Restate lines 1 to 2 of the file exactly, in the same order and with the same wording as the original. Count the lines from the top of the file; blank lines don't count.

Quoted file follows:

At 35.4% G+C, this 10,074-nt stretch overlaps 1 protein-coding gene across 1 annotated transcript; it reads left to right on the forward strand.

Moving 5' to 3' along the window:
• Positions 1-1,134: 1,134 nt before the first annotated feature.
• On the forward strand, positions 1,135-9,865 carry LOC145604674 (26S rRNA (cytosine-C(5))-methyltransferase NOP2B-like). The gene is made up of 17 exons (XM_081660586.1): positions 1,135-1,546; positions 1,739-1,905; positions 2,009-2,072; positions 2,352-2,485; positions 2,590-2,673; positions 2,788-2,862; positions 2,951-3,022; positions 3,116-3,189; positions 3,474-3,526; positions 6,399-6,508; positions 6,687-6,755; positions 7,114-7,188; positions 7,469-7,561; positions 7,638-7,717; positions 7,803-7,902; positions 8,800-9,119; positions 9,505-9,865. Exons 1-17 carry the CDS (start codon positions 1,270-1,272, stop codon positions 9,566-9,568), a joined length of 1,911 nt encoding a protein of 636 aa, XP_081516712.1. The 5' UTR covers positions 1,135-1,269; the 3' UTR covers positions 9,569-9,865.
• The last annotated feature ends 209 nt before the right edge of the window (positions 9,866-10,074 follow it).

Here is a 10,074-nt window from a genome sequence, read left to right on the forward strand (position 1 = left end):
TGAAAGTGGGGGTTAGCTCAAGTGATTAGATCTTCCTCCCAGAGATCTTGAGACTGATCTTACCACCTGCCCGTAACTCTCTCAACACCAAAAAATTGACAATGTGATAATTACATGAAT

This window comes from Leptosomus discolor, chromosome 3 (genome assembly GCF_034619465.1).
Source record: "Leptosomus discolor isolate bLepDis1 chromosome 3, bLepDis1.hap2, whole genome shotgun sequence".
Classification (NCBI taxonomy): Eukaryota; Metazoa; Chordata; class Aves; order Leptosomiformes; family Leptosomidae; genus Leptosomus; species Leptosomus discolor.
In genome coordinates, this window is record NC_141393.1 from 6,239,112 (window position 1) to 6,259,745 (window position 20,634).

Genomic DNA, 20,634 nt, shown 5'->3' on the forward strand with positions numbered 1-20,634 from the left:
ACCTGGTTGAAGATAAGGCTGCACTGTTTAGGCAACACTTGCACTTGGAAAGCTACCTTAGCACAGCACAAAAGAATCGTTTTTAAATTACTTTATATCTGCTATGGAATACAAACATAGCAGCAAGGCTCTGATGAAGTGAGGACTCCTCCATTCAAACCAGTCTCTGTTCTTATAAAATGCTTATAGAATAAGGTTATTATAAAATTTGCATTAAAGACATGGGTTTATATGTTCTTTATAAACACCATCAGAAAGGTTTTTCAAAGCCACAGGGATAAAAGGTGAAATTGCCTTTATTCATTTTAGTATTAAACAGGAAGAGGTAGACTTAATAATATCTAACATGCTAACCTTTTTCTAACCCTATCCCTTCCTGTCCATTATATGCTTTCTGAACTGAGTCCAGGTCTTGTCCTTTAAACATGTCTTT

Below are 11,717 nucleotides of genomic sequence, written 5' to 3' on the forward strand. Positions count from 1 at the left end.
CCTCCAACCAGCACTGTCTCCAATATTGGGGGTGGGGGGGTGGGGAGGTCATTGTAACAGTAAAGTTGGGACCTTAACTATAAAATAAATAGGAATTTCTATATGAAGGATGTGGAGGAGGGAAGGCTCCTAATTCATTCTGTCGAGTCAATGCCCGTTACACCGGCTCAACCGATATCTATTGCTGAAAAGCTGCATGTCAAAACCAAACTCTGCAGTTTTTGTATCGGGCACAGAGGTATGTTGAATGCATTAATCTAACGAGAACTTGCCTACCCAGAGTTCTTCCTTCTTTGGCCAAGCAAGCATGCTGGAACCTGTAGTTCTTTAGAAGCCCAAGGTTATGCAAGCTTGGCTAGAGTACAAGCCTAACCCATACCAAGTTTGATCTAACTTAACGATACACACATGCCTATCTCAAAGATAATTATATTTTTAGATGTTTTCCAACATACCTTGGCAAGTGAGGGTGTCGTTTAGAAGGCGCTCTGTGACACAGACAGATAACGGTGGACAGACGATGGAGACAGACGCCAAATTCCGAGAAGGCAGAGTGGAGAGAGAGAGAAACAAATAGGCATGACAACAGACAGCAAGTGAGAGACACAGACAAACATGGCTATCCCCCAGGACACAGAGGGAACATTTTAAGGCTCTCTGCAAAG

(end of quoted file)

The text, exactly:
At 35.4% G+C, this 10,074-nt stretch overlaps 1 protein-coding gene across 1 annotated transcript; it reads left to right on the forward strand.

Moving 5' to 3' along the window: